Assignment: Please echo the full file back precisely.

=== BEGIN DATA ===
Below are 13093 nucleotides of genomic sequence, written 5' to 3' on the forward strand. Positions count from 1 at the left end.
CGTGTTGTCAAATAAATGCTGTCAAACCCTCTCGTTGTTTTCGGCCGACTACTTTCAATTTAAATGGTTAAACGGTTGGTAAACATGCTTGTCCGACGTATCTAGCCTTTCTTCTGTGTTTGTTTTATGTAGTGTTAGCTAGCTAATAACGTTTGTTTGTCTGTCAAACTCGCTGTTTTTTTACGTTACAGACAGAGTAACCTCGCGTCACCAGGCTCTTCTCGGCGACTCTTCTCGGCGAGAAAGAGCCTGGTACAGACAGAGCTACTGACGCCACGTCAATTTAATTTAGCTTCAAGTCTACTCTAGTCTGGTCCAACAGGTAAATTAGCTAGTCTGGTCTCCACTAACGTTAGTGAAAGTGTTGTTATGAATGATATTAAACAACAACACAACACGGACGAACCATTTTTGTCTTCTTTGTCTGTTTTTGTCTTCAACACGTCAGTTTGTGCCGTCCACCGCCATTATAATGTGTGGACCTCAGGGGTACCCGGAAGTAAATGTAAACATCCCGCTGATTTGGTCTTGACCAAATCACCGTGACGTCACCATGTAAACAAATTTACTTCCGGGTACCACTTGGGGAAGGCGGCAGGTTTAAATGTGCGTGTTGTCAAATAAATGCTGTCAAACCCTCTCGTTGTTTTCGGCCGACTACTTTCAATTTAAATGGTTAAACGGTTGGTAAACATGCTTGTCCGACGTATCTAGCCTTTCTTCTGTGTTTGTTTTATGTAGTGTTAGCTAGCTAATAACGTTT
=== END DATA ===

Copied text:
Below are 13093 nucleotides of genomic sequence, written 5' to 3' on the forward strand. Positions count from 1 at the left end.
CGTGTTGTCAAATAAATGCTGTCAAACCCTCTCGTTGTTTTCGGCCGACTACTTTCAATTTAAATGGTTAAACGGTTGGTAAACATGCTTGTCCGACGTATCTAGCCTTTCTTCTGTGTTTGTTTTATGTAGTGTTAGCTAGCTAATAACGTTTGTTTGTCTGTCAAACTCGCTGTTTTTTTACGTTACAGACAGAGTAACCTCGCGTCACCAGGCTCTTCTCGGCGACTCTTCTCGGCGAGAAAGAGCCTGGTACAGACAGAGCTACTGACGCCACGTCAATTTAATTTAGCTTCAAGTCTACTCTAGTCTGGTCCAACAGGTAAATTAGCTAGTCTGGTCTCCACTAACGTTAGTGAAAGTGTTGTTATGAATGATATTAAACAACAACACAACACGGACGAACCATTTTTGTCTTCTTTGTCTGTTTTTGTCTTCAACACGTCAGTTTGTGCCGTCCACCGCCATTATAATGTGTGGACCTCAGGGGTACCCGGAAGTAAATGTAAACATCCCGCTGATTTGGTCTTGACCAAATCACCGTGACGTCACCATGTAAACAAATTTACTTCCGGGTACCACTTGGGGAAGGCGGCAGGTTTAAATGTGCGTGTTGTCAAATAAATGCTGTCAAACCCTCTCGTTGTTTTCGGCCGACTACTTTCAATTTAAATGGTTAAACGGTTGGTAAACATGCTTGTCCGACGTATCTAGCCTTTCTTCTGTGTTTGTTTTATGTAGTGTTAGCTAGCTAATAACGTTT